The Combined Strength of Citrix Profile Management and the Active Directory Terminal Services Profile Path

We all know that it is trendy to use a profile solution to rid Windows of some shortcomings of roaming profiles. And quite a number of you have looked at Citrix Profile Management (also known as User Profile Manager). In its current incarnation, UPM is configured using a group policy specifying the profile path. But similar to utilizing the “Set path for TS Roaming Profiles” for Terminal Services (soon to be Remote Desktop Services), this introduces the limitation that all users logging on to a server receive the same profile path – most most likely with some dynamically substituted components like environment variables or, in the case of UPM, fields from the user object in Active Directory.

Unfortunately, both solutions (UPM and “Set path for TS Roaming Profiles”) are inferior to managing profile paths in Active Directory user objects. The latter enables administrators to distribute users across several servers or use components representing an organisational affiliation. Wouldn’t it be neat to combine those to methods of maintaining profile paths?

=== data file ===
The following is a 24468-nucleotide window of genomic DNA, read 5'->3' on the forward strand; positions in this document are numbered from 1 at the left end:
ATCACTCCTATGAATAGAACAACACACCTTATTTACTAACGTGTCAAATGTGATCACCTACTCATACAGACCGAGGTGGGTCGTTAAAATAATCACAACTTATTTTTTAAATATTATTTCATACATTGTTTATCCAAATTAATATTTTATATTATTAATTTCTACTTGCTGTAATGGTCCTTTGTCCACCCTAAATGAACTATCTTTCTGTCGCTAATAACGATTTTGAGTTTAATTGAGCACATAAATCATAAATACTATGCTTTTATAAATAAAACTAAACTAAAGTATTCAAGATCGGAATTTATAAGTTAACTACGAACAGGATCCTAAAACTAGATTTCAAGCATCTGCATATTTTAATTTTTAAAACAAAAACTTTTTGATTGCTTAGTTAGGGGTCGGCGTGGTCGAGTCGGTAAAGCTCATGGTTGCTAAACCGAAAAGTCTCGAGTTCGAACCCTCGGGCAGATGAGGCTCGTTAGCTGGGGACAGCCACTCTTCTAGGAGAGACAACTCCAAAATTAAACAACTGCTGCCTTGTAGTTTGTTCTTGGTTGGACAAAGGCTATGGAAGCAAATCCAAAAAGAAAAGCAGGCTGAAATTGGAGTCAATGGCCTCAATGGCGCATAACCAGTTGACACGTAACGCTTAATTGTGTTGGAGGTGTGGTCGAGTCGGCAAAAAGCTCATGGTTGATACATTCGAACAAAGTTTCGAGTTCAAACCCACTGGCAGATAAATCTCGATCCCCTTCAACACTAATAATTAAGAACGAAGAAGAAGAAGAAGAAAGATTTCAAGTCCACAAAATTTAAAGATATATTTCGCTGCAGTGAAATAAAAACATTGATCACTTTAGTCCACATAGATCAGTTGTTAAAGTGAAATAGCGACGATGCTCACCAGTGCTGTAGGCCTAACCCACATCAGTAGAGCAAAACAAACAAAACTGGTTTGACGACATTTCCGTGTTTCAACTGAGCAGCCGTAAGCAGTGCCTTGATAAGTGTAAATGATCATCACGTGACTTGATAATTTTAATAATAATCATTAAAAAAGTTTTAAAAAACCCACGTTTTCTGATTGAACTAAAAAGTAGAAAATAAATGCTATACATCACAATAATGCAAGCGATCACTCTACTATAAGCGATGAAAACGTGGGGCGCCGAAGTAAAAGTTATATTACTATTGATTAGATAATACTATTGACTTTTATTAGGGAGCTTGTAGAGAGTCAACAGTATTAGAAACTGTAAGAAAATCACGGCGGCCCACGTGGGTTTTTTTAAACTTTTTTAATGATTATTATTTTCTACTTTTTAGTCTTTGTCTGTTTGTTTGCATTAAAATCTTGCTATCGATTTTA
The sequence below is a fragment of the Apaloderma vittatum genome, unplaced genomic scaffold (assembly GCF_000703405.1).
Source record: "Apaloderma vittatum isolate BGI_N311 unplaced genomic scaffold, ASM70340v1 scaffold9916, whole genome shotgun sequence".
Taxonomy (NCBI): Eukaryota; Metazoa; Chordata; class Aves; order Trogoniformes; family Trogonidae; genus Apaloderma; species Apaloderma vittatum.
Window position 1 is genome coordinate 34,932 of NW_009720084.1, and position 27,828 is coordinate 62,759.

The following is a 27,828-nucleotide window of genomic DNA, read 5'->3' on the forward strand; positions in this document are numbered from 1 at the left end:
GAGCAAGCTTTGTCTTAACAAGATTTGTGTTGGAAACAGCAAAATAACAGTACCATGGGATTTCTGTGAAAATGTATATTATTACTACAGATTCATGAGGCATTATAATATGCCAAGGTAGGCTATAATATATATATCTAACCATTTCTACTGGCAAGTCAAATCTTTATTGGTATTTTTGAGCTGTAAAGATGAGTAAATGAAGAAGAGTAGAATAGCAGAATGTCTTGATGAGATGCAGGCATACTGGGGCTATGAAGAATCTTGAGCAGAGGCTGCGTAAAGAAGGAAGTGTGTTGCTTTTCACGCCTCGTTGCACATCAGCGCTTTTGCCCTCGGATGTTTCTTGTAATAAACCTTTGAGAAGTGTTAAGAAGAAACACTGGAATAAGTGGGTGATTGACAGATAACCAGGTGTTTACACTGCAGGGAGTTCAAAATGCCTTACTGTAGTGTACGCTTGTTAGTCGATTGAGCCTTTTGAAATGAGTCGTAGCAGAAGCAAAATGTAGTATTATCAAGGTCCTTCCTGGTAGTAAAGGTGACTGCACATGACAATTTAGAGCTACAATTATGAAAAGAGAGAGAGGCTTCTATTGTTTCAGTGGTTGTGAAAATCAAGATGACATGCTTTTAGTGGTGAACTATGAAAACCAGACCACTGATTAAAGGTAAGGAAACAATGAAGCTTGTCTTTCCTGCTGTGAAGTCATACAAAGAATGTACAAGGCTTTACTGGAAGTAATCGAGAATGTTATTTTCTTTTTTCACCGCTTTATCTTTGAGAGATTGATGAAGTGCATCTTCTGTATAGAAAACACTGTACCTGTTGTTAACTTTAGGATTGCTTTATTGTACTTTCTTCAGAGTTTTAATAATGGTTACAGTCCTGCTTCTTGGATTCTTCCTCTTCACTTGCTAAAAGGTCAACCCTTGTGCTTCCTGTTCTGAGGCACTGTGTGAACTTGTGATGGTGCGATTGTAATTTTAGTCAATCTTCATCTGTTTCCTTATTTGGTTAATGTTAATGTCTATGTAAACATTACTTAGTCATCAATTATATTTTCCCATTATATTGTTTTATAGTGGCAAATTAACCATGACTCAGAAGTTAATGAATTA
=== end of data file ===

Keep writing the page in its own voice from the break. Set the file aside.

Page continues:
Why not use UPM?

UPM is limited to reading the profile path from a policy or its INI file. Therefore, it cannot directly retrieve the TS Profile Path from the AD user object. As simple as that. **

And what now? Use UPM!

Due to the fact that UPM replaces the profile loading and unloading mechanism of Windows, it cannot access the user’s environment variables before the profile is loaded. Therefore, it is written to retrieve the content of any field from the corresponding user object in Active Directory. The notation in the group policy is as follows:


No news so far, right?

This facility can easily used to force the UPM to set the profile path to the location specified in the user’s AD object, right? Simply use the following in the policy setting:


Now, you get the best of both worlds: Centrally manage the profile path in the user object and include whatever organisational information you require. In addition, you profit from the advantages offered by UPM, like solving the Last Writer Wins problem.

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